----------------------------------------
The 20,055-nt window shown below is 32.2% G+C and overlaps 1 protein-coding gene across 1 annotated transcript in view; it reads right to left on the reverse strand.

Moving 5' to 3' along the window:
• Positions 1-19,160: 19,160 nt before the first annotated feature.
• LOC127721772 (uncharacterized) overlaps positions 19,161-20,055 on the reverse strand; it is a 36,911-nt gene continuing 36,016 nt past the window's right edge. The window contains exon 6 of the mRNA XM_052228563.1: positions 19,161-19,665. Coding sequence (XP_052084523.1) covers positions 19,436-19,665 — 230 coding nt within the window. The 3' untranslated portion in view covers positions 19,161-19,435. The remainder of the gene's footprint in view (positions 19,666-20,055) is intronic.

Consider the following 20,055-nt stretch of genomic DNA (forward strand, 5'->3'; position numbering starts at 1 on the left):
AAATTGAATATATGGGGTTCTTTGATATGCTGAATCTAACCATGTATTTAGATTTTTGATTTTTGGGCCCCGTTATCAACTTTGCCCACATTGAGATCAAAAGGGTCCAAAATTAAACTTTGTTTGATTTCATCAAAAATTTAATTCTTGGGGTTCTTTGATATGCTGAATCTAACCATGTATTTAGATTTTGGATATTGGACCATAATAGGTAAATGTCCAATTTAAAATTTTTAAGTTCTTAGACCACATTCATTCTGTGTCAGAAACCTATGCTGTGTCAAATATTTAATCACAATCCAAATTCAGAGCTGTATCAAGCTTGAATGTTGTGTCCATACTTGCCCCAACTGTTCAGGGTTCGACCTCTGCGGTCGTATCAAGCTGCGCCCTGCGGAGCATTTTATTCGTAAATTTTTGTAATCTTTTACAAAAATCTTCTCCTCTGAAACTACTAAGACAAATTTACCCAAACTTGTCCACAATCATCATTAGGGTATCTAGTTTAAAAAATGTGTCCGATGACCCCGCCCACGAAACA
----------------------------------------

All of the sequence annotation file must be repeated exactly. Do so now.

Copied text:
The 20,055-nt window shown below is 32.2% G+C and overlaps 1 protein-coding gene across 1 annotated transcript in view; it reads right to left on the reverse strand.

Moving 5' to 3' along the window:
• Positions 1-19,160: 19,160 nt before the first annotated feature.
• LOC127721772 (uncharacterized) overlaps positions 19,161-20,055 on the reverse strand; it is a 36,911-nt gene continuing 36,016 nt past the window's right edge. The window contains exon 6 of the mRNA XM_052228563.1: positions 19,161-19,665. Coding sequence (XP_052084523.1) covers positions 19,436-19,665 — 230 coding nt within the window. The 3' untranslated portion in view covers positions 19,161-19,435. The remainder of the gene's footprint in view (positions 19,666-20,055) is intronic.

Consider the following 20,055-nt stretch of genomic DNA (forward strand, 5'->3'; position numbering starts at 1 on the left):
AAATTGAATATATGGGGTTCTTTGATATGCTGAATCTAACCATGTATTTAGATTTTTGATTTTTGGGCCCCGTTATCAACTTTGCCCACATTGAGATCAAAAGGGTCCAAAATTAAACTTTGTTTGATTTCATCAAAAATTTAATTCTTGGGGTTCTTTGATATGCTGAATCTAACCATGTATTTAGATTTTGGATATTGGACCATAATAGGTAAATGTCCAATTTAAAATTTTTAAGTTCTTAGACCACATTCATTCTGTGTCAGAAACCTATGCTGTGTCAAATATTTAATCACAATCCAAATTCAGAGCTGTATCAAGCTTGAATGTTGTGTCCATACTTGCCCCAACTGTTCAGGGTTCGACCTCTGCGGTCGTATCAAGCTGCGCCCTGCGGAGCATTTTATTCGTAAATTTTTGTAATCTTTTACAAAAATCTTCTCCTCTGAAACTACTAAGACAAATTTACCCAAACTTGTCCACAATCATCATTAGGGTATCTAGTTTAAAAAATGTGTCCGATGACCCCGCCCACGAAACA